USPS: A dead monopoly walking

The United States Postal Service was absent from a recent list of dying industries, but should have been included

Nam Y. Huh / AP / File
Denise Mickelson stamps on silk screen cachets from the US postal service at the Tampico Historical Society in Tampico, Ill., Sunday, Feb. 6, 2011. How much longer can the United States Postal Service survive?

Analysis from IBIS World lists the top 10 industries going the way of the buggy whip. The Wall Street Journal‘s “Real Time Economics” provides the full list with Wired Telecommunications at the top, followed by Mills and then Newspaper Publishing. As you would expect, renting tuxes and videos is a losing bet, as well as, selling records and photofinishing.

First class, government monopolized mail delivery did not make the list but should have. After all, deliveries by the Postal Service have declined by 43 billion pieces in the last five years, according to USPS spokeswoman Sue Brennen.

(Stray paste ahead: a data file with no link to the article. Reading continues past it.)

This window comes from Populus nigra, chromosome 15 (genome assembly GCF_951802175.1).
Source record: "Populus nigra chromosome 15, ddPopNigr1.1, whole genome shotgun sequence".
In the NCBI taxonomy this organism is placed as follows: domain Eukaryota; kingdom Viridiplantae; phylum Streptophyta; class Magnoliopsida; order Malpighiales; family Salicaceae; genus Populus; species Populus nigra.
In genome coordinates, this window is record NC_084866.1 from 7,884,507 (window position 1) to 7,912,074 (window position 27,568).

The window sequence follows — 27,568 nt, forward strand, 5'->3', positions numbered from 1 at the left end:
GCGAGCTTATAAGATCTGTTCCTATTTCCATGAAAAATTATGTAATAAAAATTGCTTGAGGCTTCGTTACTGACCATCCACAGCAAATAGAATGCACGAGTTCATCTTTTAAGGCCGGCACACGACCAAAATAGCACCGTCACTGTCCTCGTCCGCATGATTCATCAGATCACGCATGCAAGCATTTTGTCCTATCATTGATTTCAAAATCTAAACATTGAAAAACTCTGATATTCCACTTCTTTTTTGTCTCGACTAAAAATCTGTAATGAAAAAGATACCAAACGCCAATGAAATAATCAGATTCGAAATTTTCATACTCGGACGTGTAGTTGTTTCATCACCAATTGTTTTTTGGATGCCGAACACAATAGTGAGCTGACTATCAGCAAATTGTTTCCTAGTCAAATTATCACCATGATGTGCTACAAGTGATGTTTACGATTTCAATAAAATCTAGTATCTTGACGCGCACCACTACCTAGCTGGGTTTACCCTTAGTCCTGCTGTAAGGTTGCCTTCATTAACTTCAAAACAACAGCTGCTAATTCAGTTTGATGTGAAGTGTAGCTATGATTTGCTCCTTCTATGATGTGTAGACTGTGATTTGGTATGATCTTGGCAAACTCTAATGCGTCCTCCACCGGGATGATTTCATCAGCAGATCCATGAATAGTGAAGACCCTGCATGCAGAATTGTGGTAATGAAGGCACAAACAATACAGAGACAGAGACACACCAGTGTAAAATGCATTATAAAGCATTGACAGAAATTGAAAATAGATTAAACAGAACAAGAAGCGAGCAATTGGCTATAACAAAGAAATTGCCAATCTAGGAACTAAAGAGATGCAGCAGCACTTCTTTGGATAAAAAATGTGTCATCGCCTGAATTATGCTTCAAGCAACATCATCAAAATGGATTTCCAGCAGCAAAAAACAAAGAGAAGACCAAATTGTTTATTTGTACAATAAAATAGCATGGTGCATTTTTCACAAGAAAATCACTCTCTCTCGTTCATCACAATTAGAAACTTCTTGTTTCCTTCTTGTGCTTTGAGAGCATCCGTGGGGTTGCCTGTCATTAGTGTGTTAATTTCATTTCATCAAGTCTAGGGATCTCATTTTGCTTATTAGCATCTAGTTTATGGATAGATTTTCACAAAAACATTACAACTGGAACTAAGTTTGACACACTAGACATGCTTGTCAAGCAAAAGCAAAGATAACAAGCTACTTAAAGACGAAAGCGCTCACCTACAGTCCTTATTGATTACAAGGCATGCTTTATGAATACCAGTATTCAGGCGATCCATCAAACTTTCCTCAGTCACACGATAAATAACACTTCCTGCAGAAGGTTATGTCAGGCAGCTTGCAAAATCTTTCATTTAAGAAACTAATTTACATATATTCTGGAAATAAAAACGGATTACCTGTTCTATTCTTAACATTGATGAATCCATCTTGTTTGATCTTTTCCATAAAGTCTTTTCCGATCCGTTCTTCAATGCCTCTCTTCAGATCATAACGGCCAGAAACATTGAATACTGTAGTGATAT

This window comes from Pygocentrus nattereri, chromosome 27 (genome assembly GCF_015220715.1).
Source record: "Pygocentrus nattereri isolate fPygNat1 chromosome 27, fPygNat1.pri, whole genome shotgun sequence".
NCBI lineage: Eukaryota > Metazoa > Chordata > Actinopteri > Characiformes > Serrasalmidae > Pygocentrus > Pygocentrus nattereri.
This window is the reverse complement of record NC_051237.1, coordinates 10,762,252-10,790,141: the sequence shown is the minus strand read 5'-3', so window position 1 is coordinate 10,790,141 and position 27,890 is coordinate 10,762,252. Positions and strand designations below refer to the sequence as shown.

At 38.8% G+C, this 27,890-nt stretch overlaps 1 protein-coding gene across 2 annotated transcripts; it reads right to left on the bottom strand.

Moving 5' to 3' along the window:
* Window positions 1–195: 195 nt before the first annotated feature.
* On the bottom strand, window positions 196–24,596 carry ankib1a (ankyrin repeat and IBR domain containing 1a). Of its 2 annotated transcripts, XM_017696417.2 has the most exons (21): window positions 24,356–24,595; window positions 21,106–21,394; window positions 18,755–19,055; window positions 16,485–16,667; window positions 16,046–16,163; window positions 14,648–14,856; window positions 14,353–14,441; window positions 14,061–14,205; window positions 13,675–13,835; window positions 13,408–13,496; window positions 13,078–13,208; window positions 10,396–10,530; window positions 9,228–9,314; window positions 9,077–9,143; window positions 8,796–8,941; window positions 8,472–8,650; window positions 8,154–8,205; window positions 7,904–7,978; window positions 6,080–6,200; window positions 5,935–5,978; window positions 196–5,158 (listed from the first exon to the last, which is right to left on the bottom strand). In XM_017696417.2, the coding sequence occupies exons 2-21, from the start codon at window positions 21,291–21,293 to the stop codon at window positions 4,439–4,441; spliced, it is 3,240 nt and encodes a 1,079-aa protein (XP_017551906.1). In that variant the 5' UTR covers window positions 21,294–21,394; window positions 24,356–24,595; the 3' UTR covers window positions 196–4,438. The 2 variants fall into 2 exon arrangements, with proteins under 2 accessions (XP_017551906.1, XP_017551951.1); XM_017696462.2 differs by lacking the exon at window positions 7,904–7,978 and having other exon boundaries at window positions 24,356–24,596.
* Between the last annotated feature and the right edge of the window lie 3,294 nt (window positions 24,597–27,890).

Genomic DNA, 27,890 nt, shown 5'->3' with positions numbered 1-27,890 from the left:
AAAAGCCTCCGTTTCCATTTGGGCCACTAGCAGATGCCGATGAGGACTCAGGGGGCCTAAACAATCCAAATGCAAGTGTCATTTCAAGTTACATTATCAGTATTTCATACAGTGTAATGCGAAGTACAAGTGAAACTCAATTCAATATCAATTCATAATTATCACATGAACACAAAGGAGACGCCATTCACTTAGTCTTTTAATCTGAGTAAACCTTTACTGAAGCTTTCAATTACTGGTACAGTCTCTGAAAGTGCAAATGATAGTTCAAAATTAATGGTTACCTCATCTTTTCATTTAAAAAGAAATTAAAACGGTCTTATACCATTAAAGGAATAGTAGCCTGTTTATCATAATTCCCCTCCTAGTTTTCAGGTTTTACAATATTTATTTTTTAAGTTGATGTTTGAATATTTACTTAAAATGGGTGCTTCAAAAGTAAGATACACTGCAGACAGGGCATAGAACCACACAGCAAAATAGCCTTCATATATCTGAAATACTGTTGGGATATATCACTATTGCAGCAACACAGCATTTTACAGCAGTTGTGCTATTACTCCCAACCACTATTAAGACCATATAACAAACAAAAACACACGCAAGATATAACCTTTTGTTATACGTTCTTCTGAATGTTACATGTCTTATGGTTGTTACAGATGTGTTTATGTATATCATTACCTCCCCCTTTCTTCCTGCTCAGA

“We have nearly 32,000 post offices and only 19% cover their costs” says Brennen.

Brennen’s blue brigade lost $8.5 billion for its fiscal year 2010, which ended last September 30th, after a $3.8 billion loss in ’09.

It’s taken time, but technology has turned the USPS into a dead monopoly walking. First it was the fax machine, then email, now social networking.

Reportedly the law prevents post office closures on purely economic grounds. So, the USPS goal of closing 2,000 branches in 2011 is considered to be aggressive. After all, 491 closures are in process. Next, we’ll hear that the Constitution requires stations in the west to still have freshly watered ponies and fearless riders at the ready in case the trucks break down and the Harry & David Easter catalogs have to be delivered.

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